Tuesday, March 30, 2010

How to make little children cry

I worked in a second grade room yesterday.  It was the first time I've worked in the younger grades in a long long time (except when I got suckered into a day of Kindergarten).  I'm used to the middle-school aged kid.  They are loud and obnoxious and have pretty thick skins.  I forgot that the little ones don't have such an effective resistance to discipline built up yet.   First thing in the morning, I was standing in the hall greeting the kids and one boy saw me and yelled, "Alright!  Sub!"  and then proceeded to be loud and obnoxious.  This continued on in the classroom during the morning meeting.  Their teacher's method of discipline is color changes.  She has a chart on the wall with each kid's name and a green, yellow, orange, red and blue slip of paper in the little pocket below their name.  Everyone starts the day on green, and when they need a correction, they are asked to make a color change.

After one verbal warning to this kid who was pushing other kids and copying things I was saying in an obnoxious (and kind of funny) way, I told him to make a color change.  He did, but he was unfazed and the behavior continued.  I asked him to step into the hall with me.  He had a smug little smile on his face that told me he had no plans of stopping his behavior so I gave him this speech, which I admit, is geared more to the hardened middle schooler:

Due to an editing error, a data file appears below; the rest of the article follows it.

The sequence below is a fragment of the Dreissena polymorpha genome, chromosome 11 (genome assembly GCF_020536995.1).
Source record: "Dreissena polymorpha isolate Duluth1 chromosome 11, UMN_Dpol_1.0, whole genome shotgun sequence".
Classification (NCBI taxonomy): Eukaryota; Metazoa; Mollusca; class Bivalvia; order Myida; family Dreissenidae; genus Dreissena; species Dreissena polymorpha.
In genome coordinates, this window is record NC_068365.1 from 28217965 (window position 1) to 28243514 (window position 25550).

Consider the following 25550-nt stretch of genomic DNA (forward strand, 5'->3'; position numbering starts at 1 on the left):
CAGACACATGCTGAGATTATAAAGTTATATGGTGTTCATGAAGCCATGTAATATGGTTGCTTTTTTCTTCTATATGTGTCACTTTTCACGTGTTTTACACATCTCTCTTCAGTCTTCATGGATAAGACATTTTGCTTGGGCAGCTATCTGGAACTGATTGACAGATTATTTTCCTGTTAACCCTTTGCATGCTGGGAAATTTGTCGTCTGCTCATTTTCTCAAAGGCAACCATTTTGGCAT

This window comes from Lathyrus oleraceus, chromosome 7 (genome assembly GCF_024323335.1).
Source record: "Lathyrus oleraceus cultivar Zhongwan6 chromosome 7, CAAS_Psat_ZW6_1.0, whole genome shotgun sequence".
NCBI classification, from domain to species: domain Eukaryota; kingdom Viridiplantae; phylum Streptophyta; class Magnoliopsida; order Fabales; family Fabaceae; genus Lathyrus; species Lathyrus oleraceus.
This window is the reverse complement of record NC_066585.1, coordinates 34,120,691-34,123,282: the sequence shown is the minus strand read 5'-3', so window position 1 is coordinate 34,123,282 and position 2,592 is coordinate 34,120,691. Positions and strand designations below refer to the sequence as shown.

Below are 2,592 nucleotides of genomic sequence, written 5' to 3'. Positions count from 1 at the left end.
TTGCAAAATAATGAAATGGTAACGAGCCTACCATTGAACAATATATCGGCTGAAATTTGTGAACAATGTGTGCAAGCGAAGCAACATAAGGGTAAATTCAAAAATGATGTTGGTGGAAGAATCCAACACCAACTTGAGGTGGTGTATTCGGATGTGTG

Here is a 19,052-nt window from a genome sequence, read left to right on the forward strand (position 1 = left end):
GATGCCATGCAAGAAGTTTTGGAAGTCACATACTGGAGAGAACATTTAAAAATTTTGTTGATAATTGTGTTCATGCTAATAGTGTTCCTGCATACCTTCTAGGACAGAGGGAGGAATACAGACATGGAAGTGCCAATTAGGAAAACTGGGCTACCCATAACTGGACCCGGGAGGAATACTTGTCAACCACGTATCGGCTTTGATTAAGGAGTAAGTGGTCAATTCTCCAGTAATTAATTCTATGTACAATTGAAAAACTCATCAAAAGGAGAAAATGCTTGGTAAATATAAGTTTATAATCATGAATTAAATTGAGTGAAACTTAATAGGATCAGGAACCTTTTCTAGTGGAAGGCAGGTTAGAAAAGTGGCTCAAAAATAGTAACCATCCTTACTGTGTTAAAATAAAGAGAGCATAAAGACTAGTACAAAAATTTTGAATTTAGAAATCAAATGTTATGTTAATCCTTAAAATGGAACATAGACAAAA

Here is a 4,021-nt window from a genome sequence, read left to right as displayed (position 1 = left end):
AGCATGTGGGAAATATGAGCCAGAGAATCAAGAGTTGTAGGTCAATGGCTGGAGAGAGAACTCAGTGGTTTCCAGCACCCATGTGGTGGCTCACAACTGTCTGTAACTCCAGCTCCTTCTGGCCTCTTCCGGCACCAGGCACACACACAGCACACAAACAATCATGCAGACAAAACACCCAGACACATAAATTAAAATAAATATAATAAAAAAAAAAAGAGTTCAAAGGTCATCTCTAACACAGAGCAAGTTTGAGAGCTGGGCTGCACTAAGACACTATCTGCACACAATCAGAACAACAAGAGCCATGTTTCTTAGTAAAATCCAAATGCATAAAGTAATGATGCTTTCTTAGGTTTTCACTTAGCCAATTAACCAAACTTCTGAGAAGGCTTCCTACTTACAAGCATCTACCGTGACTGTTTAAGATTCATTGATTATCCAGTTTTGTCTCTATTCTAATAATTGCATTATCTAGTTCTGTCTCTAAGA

"Okay J., let me tell you how it is when Mrs. Lindahl is your teacher.  I've already given you a verbal warning and a color change, but unfortunately your behavior doesn't seem to be changing.  If you get another color change today, you and I will call your mother or your father and you will tell them that you have had two color changes.  If you get another color change after that, you and I will take a walk down to Mr. M.'s office (principal) and you will explain to him why you are there.  Do you understand me?"

He nodded his head.  I said,  "Good.  When we go back in the room you are going to sit in your spot and be a model second grader for the rest of the day.  Do you know what that means?"

He shook his head.  I said, "That means that you will keep your hands to yourself, you won't bother the kids around you, you won't be sassy with me or Miss F. (assistant), and you will follow the rules how you know they are supposed to be followed.  Do you understand?"

He nodded and we went back to the room.  He went directly to his spot and quietly wept.

What do you mean, 'did you feel bad?,' of course I felt bad!  It was a bit over the top when I think back on it.  I should have been a little more mommy and a little less prison warden but let me tell you something, he was EXCELLENT the rest of the day.  I could have probably done without the chest-pokes and throat-slitting gestures.  Just kidding.  I didn't poke his chest.

No comments:

Post a Comment